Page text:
temperature.The results obtained while conducting this experiment can be divided into two
parts which were ON/OFF temperature control and PID control of temperature.
4.1 START-UP PROCESS
During the start up procedures (No 3.2 according to Lab Manual), the manual (M)
mode of manipulated value (MV) was 100% has been set with the value of proportional band
(PB1) was 15%, the time integral (TI1) was 35 seconds and the time derivative (TD1) was 8
seconds. The set value (SV) or simply set point was 40C and the chart speed was ensured at
!!

500 !! . By referring to the graph, green line indicated the temperature of TE62 whilst the red
line indicated TE61 temperature.
Basically, the control valve TCV 61 is Air-to-Open and has a current-to-air positioner
(EP), in which it was tagged as TCY61 in the plant. Air to open valves is normally held
closed by the spring and require air pressure (a control signal) to open them - they open
progressively as the air pressure increases. Then, a test on control valve, TCV61 has been
done by adjusting the MV values. When MV = 25%, 50% and 100% opened, the control
valve, TCV61 stem position are also opened according to MV adjustments. Figure 4.1 shows
a pneumatic Actuator, Air to Open and the position of Stem that will drive the position
indicator to shows the value of MV.

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Figure 4.1 : Pneumatic Actuator with Air-to-Open function.

4.2 ON/OFF TEMPERATURE CONTROL

In this experiment, there are two types of controller that we study which is ON/OFF
controller of heater, and the heat exchanger controller using PID controller. Firstly, the
ON/OFF temperature controller of heater experiment is performed. The equipment was tested
by running some trial in order to ensure it runs in a good condition. Besides that, it help a
better understanding on how an ON/OF controller functions; the function of controller in
order to maintain the set point.
For ON/OFF temperature control, the heater will be turned on till it reaches the set
point of 40C. Then, the heater will be switched off when the temperature went above the set
point temperature that was 40C. Due to the tank is an open tank, thus the temperature will
drop. Thus, the heater will then be switched on when the temperature was 0.5C less than the
set point which also known as Deadband. Figure 4.2 explains the theory of deadband.

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The parameters of the ON/OFF controller were then set up at high temperature limit
as shown in Table 4.1 in which (PO1) equal to 55C same as the high limit for annunciator
TAH62 (PO3) and the dead band (PO2) indicated 0.5C same as the dead band for
annunciator TAH61 (PO4). The I/O data showed that the value of X2 was 44.3 with DO2 was
off (0) and DO1 (1) was on position. The data and the graph were shown below as in figure
4.3.

Figure 4.2: Deadband in a temperature operating control system


Table 4.1: The PT Register value set up (According to Lab Manual, 3.3 No. 4)
PT Register

Temperature value

PO1 (high temperature limit)

55 oC

PO2 (dead band)

0.5 oC

PO3 (high limit for annunciator)

55 oC

PO4 (dead band for annunciator)

0.5 oC

Table 4.2: The I/O Data recorded


I/O Data
Status

X2

TIC62 Controller

DO1: 0

55 oC

TAH62, Annunciator

DO2: 1

55 oC

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The graph are represented in Figure 4.3. No 1 marked in the graph shows that the
recorder TR61 has been started. During this process (Refer Lab Manual- 3.3 No. 6), TE62 or
TIT62 rises and exceeds the High Limit, 55C. When the temperature go above 55C, the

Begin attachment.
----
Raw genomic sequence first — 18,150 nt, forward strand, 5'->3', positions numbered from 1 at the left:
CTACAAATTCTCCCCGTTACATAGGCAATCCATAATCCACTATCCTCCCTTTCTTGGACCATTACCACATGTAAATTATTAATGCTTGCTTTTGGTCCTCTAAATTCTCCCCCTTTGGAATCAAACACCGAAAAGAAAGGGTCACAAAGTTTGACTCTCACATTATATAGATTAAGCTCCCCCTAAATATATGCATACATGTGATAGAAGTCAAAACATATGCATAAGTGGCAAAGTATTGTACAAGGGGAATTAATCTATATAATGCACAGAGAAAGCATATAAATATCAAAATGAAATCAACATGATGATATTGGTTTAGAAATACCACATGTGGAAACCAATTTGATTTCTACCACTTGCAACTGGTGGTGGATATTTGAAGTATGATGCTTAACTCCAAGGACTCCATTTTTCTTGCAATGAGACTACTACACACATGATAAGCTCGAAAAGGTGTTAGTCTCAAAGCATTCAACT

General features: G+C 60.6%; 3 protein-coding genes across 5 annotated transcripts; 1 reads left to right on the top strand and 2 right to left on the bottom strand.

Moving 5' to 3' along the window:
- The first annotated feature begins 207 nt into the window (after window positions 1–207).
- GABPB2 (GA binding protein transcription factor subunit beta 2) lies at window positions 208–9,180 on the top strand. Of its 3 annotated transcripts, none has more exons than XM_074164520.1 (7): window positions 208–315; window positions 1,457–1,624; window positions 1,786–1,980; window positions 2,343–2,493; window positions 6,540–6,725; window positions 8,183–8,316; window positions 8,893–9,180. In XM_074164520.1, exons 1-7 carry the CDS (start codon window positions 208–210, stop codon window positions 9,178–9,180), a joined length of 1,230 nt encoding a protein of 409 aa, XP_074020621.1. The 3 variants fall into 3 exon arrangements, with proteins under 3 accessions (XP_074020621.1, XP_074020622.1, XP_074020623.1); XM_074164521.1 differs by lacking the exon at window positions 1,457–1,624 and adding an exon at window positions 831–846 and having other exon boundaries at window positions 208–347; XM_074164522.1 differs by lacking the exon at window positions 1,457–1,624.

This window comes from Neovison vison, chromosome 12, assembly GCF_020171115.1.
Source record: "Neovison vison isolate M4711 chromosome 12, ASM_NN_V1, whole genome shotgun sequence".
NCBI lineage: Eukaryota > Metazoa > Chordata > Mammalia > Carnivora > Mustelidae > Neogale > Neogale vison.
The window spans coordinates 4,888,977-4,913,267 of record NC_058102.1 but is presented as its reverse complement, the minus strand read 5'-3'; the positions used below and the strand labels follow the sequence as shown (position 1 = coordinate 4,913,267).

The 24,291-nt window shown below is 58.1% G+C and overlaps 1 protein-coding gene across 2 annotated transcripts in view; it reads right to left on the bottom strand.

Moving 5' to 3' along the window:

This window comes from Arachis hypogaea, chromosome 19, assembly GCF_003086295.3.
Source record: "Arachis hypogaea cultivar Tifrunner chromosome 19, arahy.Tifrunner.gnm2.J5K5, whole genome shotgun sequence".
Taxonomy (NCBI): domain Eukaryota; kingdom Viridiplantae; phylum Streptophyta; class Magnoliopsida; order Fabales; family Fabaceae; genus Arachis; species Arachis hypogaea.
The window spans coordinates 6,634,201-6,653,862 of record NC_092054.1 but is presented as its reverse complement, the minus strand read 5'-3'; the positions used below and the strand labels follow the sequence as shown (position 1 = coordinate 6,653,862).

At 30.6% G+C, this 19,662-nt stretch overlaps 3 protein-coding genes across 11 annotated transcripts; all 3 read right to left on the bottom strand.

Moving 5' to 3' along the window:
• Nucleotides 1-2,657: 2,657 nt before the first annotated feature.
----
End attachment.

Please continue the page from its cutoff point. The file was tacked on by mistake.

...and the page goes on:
heaters are noted to be switched off and the Annunciator TAH62 is activated (with alarm
sounds). This indicates the temperature that already exceeds the highest point that has been
set in the system, 55C. Then, temperature drops to the High Limit Temperature, 55C. The
temperature drops further by an amount equal to deadband which is 0.5C (drops 0.5C
below high limit), this is representated as No. 2 in the graph. In this stage, the heaters are
switched on again. The temperature will rise till it reaches the High Limit of 55C and
exceeds further. When it exceeds the high limit, (56C) the annunciator will sounds and
TAH62 is switched OFF by pressing the acknowledge button on the control panel. The
status and the I/O Data has been recorded in Table 4.2.
The process continues in the same mode as shown in graph, a full of 3 cycles with
decay ratio (the measure of the amount by which the controlled variable exceeds the set-point
in successive peaks) is achieved and indicated as No. 3 (56C), No. 4 (57C) and No. 5
(56C) on the graph in Figure 4.3. It produces an oscillatory curve which is the nature of
ON/OFF controller as shown in Figure 3.2.
Basically, an On-Off control is like operating a switch. This type of temperature
controller will turn on the heat when the process variable is below the set point and turn it off
when the process variable is above the set point. These controllers normally include a delay,
hysterisis and or a cycle time to reduce the cycling or "hunting" when the process variable is
close to the set point.

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Figure 4.3: The graph produced for ON/OFF controller.


4.3 PID CONTROL OF TEMPERATURE
For this experiment, the temperature of heated product at the exit of the heat
exchanger measured by TE61/TIT61 is controlled by the controller PID of TIC61.
On the temperature controller using the PID, the auto mode is being selected. The first
point is set at 40C and the PID values are recorded in Table 4.3.

Table 4.3: First Controller Parameters Values


PID

PB1 (%)

TI1 (seconds) TD1


(seconds)

Product

Setpoint

Flowrate

(SV1) (C)

!!

(FI61) ( !" )
First

Trial 15

35

1.3

40

PID

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By referring to the graph in Figure 4.4, noted as No. 1 was the time during the chart
start to record. Where as, No. 2 indicates the observation on response of TE61/TIT61 as it